Almost 60 percent of public relations (PR) professionals across the Middle East and North Africa (MENA) region have revealed their organisation is not doing enough, or less than what is needed, to support the mental health of their employees, according to a new report. The Public Relations and Communications Association (PRCA) MENA Mental Health Report,
Almost 60 percent of public relations (PR) professionals across the Middle East and North Africa (MENA) region have revealed their organisation is not doing enough, or less than what is needed, to support the mental health of their employees, according to a new report.
The Public Relations and Communications Association (PRCA) MENA Mental Health Report, found that 44 percent of respondents have not had any communication from their employer about mental health in the last 12 months, and that just 15 percent feel ‘completely supported’ by their employer on this issue.
It also finds that 36 percent of people who faced a mental health problem in the last 12 months did not speak to anyone at their workplace about it – a figure which rises to 41 percent of women, and dips to 33 percent among men.
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However, 79 percent of those who did confide in a colleague or manager said they were satisfied with the response.
Francis Ingham (pictured below) MPRCA, director general of the PRCA, said: “It is clear that the mental health impact of Covid-19 is not going away quickly even if we have, I hope, now seen the worst of this pandemic.
“I’m very proud that PRCA members across the MENA region, and indeed around the world, are taking the issue of mental health seriously. I hope that this report will help even more of them to do exactly that.”
Other findings in the report, a joint project between PRCA MENA and YouGov, include:
42 percent (in 2020: 41 percent) of respondents say that the pandemic has worsened their mental health, with 28 percent saying it has improved it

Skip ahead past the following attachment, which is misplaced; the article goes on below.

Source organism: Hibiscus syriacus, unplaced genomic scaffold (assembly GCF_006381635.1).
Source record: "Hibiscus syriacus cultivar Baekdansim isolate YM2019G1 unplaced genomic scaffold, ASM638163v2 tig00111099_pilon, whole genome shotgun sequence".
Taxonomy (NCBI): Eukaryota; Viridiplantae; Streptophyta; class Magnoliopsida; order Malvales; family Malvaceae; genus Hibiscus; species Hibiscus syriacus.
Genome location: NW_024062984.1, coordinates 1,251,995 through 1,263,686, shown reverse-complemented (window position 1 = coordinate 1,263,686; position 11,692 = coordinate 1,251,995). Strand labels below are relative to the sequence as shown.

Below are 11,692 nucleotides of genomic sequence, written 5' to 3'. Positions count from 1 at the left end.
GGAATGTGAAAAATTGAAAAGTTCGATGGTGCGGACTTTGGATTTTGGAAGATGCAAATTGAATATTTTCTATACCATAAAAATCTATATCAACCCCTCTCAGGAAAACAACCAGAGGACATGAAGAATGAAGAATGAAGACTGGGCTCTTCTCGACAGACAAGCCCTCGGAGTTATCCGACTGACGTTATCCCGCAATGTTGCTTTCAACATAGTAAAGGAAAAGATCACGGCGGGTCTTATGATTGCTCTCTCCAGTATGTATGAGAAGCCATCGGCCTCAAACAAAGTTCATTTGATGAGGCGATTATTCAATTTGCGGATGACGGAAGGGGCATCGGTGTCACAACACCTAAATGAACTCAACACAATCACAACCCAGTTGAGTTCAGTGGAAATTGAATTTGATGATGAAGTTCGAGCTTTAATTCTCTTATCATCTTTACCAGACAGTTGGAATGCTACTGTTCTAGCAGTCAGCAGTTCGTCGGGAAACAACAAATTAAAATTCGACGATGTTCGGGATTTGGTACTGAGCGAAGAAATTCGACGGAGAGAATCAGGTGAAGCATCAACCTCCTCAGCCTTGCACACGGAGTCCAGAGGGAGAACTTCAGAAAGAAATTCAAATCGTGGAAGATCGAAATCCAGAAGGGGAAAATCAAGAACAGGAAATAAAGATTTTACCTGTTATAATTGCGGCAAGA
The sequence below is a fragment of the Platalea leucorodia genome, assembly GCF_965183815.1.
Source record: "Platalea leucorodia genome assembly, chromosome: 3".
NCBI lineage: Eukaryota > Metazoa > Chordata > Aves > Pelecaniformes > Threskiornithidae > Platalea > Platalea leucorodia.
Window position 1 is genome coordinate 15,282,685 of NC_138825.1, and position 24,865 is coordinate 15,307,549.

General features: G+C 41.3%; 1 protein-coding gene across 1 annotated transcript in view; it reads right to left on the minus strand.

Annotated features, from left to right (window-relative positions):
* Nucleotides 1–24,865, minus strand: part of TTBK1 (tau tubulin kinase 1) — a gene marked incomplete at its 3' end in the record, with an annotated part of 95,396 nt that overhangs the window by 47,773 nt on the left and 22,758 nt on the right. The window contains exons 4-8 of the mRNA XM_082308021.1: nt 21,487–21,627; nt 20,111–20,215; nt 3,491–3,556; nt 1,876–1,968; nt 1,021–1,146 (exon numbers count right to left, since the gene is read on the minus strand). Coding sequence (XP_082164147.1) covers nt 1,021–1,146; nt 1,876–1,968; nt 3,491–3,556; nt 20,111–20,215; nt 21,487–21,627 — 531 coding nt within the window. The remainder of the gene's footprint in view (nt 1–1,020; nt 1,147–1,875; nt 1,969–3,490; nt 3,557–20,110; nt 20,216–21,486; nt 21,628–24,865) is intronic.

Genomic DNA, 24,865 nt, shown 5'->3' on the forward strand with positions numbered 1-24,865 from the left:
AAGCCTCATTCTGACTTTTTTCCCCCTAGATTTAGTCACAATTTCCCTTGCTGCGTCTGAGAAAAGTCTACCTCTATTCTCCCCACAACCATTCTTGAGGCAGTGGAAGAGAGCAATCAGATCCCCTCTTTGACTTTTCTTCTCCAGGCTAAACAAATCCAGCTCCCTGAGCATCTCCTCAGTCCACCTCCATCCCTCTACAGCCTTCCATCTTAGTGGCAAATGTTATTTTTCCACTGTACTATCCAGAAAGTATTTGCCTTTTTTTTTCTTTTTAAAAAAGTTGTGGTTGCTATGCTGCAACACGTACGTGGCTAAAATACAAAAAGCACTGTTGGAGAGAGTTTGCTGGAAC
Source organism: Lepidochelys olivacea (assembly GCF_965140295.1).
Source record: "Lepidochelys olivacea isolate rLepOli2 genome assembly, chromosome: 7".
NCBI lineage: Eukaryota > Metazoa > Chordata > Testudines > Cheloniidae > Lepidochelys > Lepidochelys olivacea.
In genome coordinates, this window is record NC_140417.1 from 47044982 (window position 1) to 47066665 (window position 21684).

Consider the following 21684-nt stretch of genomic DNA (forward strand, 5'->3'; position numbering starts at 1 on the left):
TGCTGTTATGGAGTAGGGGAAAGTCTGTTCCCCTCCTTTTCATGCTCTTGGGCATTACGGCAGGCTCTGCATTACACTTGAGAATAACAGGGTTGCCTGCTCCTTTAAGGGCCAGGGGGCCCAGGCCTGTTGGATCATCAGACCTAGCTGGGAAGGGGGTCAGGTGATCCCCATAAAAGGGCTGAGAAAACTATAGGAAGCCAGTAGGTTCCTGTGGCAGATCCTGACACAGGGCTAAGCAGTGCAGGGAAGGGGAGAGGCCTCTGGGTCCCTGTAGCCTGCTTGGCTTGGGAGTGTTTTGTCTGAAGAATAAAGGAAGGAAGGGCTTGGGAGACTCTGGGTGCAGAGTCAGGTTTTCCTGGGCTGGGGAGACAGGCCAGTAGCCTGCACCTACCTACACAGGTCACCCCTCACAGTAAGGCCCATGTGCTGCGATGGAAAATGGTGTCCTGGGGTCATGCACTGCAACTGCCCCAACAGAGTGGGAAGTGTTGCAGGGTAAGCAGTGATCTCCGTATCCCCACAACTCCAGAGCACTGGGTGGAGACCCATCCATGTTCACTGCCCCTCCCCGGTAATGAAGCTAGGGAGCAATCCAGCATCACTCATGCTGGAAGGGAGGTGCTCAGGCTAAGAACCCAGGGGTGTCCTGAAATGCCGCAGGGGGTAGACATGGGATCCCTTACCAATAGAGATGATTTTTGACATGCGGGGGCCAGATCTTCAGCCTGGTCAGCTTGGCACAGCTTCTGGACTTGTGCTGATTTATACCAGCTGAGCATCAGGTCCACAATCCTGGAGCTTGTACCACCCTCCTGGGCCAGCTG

10 percent (2020: 8 percent) say that they have had a mental illness in their life, with younger people more likely to have been affected
Pandemic has also hit profession’s physical health – 17 percent (2020: 9 percent) of respondents have had Covid-19, and 21 percent (2020: 12 percent) have lost a loved one to the virus
Increasing numbers of respondents never or rarely find time to exercise (2021: 36 percent, 2020: 31 percent), one in four (25 percent) still struggle to find time to relax
A large majority (81 percent) say they would be comfortable talking to a co-worker with a mental health problem
Many respondents (60 percent) are likely to speak to a colleague if they experienced a mental health issue in the future
Hayley Clements (pictured below) MPRCA, general manager, PRCA MENA, said: “Since PRCA MENA produced its first Mental Health Report in October last year, I’ve had a number of conversations about the importance of this topic in a profession that is exciting, rewarding and even glamorous at times – but can also, as we all know, be draining and stressful. It’s good to know that the industry is taking the topic seriously.”
The report draws four conclusions, which PRCA MENA hopes will prompt discussion among its members and the wider PR profession in the region. Those conclusions are:
Covid-19 is a major mental health issue – for better or worse. Even if it has improved some people’s mental health so far, it must be remembered that the pandemic will continue to evolve and to change the way we live and work
While the report shows that women are less likely to have discussed mental health issues they have experienced with a colleague, there is a relative lack of gender split in the report. This underlines the need to avoid old-fashioned stereotypes around male versus female behaviours and characteristics
The report suggests that younger demographics are generally more engaged and in touch with mental health issues. But this does not mean that more senior members of the profession do not have mental health needs – the profession should not ignore their needs or assume they are less prone to mental ill health
Most respondents say they are willing, in principle, to seek help if they experience mental ill health. However, there is a substantial gap between what people think someone should do about symptoms of mental ill heath versus what they do in reality